Interstices of the City
Often those seemingly forgotten or forbidden places, shadow cast and foreboding, hide stories that arterial roads never bring to light. We hurtle by, their narratives not lost on us because they were never found. On a sunlit Sunday, I was taken to just such a place. Between decaying buildings a short access road to a new nowhere, the quaintly named ‘Sylvester Gardens’, was lined with the social gargoyles of other lives lived. Silver nitrous oxide capsules cascaded from the innards of black bags, drinks cans piled together, their chaotic state of equilibrium incongruously crowned by the chess board lid of a small games compendium. These cairns of indulgences past form tribal boundary markers on a journey into a borderland where societal values are potentially contested. They speak of other cultures and existences, a rabbit hole for the ‘curiouser’, or a potentially threatening place where social taboos are enacted. Half swept streets make strange bed-fellows with suburban sensibilities.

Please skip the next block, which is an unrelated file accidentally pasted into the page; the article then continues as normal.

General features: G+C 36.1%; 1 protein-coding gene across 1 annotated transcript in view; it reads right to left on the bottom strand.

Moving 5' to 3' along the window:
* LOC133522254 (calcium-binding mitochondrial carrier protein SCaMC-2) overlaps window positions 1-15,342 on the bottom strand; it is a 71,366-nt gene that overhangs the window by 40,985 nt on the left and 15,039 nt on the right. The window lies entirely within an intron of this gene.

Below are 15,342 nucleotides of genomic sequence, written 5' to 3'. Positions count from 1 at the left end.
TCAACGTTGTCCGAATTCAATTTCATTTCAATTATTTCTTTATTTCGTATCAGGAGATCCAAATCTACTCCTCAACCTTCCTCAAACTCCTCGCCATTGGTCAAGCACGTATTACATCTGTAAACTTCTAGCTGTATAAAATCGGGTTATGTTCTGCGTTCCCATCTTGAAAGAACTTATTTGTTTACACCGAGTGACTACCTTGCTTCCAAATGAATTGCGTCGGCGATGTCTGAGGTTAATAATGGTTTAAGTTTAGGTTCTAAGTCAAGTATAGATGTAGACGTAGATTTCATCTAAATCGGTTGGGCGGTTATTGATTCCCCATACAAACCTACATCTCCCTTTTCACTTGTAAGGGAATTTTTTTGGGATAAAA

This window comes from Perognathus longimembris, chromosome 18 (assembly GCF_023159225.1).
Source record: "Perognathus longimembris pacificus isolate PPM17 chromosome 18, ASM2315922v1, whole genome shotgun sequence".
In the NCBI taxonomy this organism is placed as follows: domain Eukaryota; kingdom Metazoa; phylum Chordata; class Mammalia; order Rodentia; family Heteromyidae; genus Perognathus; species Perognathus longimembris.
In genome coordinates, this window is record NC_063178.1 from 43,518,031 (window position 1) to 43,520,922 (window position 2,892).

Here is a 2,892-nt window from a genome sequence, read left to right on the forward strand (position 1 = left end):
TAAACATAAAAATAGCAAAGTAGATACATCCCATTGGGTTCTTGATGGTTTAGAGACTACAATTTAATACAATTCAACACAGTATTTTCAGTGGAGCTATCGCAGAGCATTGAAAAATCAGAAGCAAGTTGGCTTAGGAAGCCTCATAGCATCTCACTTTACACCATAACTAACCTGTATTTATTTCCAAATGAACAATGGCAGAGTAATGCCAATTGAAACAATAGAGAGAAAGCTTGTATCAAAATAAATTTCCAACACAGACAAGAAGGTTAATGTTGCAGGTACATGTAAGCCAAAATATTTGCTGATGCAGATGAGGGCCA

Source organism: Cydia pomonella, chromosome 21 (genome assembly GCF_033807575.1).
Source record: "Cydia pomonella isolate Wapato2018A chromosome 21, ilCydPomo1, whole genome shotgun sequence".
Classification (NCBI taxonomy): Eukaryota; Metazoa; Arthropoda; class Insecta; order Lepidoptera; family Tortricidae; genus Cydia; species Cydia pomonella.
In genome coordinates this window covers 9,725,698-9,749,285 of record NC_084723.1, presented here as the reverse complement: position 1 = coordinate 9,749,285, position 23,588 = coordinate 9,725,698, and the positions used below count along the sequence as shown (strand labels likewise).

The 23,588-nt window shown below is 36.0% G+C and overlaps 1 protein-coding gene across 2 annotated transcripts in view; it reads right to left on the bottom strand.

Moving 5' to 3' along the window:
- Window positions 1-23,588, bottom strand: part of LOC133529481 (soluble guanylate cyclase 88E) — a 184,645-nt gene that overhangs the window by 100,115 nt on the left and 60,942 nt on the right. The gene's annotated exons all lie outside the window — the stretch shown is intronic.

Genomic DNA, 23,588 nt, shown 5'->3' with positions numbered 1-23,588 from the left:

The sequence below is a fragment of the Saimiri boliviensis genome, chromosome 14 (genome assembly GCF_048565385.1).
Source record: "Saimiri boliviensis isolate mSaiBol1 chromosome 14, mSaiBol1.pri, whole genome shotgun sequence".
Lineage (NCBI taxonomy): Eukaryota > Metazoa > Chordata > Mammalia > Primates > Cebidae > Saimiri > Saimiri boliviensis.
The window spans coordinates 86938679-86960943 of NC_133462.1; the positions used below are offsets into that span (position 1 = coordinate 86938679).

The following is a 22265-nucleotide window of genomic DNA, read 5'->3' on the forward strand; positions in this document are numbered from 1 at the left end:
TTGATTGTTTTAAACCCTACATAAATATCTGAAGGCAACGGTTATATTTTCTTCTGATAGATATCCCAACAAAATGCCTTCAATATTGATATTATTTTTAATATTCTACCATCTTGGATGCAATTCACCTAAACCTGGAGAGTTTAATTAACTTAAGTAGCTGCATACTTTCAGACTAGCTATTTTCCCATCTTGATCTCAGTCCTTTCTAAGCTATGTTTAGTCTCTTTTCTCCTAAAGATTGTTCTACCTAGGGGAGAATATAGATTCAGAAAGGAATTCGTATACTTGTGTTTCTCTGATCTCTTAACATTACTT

With each step, the austere walls of decaying industrial units gradually gave way to surfaces adorned in art of growing complexity. The lane opened out onto a concrete slab relict that betrayed former purpose. Onto the whole played the golden light of the winter afternoon as to our right the Porter Brook roared with the passing of Friday’s snowfall. All around clumps of mucky whiteness persisted in the shadows. Each remnant vertical surface had something to say, or a legacy of someone with something to say. Beautiful, complex and sometimes perplexing images were interposed with short bold statements, themselves often foregrounded with teeming mounds of rubble and rotting timbers. The whole place asked many questions across a bold and unpromising canvas of brick, broken windows, concrete and flaking paint. On the surface the scale of endeavour and striking imagery are magnificent. The whole speaks of a deeply unconventional meeting of minds, a place where counter-cultures can be and are enacted beyond the opprobrium of the bigger society. Is it an appropriation of space, or embellishment? I have attempted to capture some images in this fairly secret gallery. If this is a space in transition how long will it remain?
Richard Ward, 2013